A conversational, pleasurable look into McConaughey’s life and thought.

Pub Date: Oct. 20, 2020

ISBN: 978-0-593-13913-4

Page Count: 304

Publisher: Crown

Review Posted Online: Oct. 27, 2020

Kirkus Reviews Issue: Dec. 1, 2020

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Doyle offers another lucid, inspiring chronicle of female empowerment and the rewards of self-awareness and renewal.

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UNTAMED

More life reflections from the bestselling author on themes of societal captivity and the catharsis of personal freedom.

In her third book, Doyle (Love Warrior, 2016, etc.) begins with a life-changing event. “Four years ago,” she writes, “married to the father of my three children, I fell in love with a woman.” That woman, Abby Wambach, would become her wife. Emblematically arranged into three sections—“Caged,” “Keys,” “Freedom”—the narrative offers, among other elements, vignettes about the soulful author’s girlhood, when she was bulimic and felt like a zoo animal, a “caged girl made for wide-open skies.” She followed the path that seemed right and appropriate based on her Catholic upbringing and adolescent conditioning. After a downward spiral into “drinking, drugging, and purging,” Doyle found sobriety and the authentic self she’d been suppressing. Still, there was trouble: Straining an already troubled marriage was her husband’s infidelity, which eventually led to life-altering choices and the discovery of a love she’d never experienced before. Throughout the book, Doyle remains open and candid, whether she’s admitting to rigging a high school homecoming court election or denouncing the doting perfectionism of “cream cheese parenting,” which is about “giving your children the best of everything.” The author’s fears and concerns are often mirrored by real-world issues: gender roles and bias, white privilege, racism, and religion-fueled homophobia and hypocrisy. Some stories merely skim the surface of larger issues, but Doyle revisits them in later sections and digs deeper, using friends and familial references to personify their impact on her life, both past and present. Shorter pieces, some only a page in length, manage to effectively translate an emotional gut punch, as when Doyle’s therapist called her blooming extramarital lesbian love a “dangerous distraction.” Ultimately, the narrative is an in-depth look at a courageous woman eager to share the wealth of her experiences by embracing vulnerability and reclaiming her inner strength and resiliency.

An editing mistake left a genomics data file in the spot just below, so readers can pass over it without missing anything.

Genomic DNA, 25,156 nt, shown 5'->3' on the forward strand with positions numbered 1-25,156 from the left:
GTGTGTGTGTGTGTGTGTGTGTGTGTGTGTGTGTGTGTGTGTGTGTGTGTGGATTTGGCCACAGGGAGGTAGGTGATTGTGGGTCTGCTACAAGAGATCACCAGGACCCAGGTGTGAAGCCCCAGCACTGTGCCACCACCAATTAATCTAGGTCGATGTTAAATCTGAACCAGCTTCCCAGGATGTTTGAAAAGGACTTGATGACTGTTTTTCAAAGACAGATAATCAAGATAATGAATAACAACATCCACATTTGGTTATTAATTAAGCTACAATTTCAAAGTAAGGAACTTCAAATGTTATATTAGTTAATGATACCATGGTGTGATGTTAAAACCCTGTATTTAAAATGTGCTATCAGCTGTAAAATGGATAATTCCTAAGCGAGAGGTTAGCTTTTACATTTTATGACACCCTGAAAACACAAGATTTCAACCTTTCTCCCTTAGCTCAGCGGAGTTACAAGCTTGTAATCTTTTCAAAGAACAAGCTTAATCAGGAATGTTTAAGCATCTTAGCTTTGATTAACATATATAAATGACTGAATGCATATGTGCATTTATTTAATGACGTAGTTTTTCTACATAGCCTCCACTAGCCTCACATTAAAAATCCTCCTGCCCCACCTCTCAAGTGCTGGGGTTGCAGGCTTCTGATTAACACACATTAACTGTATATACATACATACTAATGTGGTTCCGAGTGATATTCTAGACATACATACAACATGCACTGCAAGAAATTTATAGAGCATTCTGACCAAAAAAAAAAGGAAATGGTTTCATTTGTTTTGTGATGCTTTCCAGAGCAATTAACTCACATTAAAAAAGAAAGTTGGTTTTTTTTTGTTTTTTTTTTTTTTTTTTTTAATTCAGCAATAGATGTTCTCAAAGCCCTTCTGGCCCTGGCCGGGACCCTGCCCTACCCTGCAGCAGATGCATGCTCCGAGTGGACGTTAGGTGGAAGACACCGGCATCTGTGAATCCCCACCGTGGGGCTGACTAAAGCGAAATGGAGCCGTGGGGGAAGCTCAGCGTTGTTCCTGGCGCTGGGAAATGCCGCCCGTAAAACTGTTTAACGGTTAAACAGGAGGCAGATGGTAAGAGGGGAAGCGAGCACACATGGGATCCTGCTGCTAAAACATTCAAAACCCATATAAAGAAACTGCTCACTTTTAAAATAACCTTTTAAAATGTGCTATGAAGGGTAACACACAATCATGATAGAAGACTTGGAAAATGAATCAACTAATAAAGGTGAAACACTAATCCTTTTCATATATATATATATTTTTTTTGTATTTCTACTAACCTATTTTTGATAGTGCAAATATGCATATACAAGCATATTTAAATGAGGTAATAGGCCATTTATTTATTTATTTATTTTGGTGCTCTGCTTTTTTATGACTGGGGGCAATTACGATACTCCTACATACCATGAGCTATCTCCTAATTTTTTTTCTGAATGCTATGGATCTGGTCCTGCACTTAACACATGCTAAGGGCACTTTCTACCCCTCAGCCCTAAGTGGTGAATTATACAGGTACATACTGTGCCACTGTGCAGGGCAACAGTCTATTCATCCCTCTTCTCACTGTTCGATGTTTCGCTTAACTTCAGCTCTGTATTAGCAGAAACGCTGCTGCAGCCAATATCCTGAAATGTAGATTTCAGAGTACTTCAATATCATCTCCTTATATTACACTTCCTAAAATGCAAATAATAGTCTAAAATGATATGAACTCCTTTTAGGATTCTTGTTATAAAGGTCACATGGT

Doyle offers another lucid, inspiring chronicle of female empowerment and the rewards of self-awareness and renewal.

Pub Date: March 10, 2020

ISBN: 978-1-9848-0125-8

Page Count: 352

Publisher: Dial Books

Review Posted Online: Dec. 22, 2019

Kirkus Reviews Issue: Jan. 15, 2020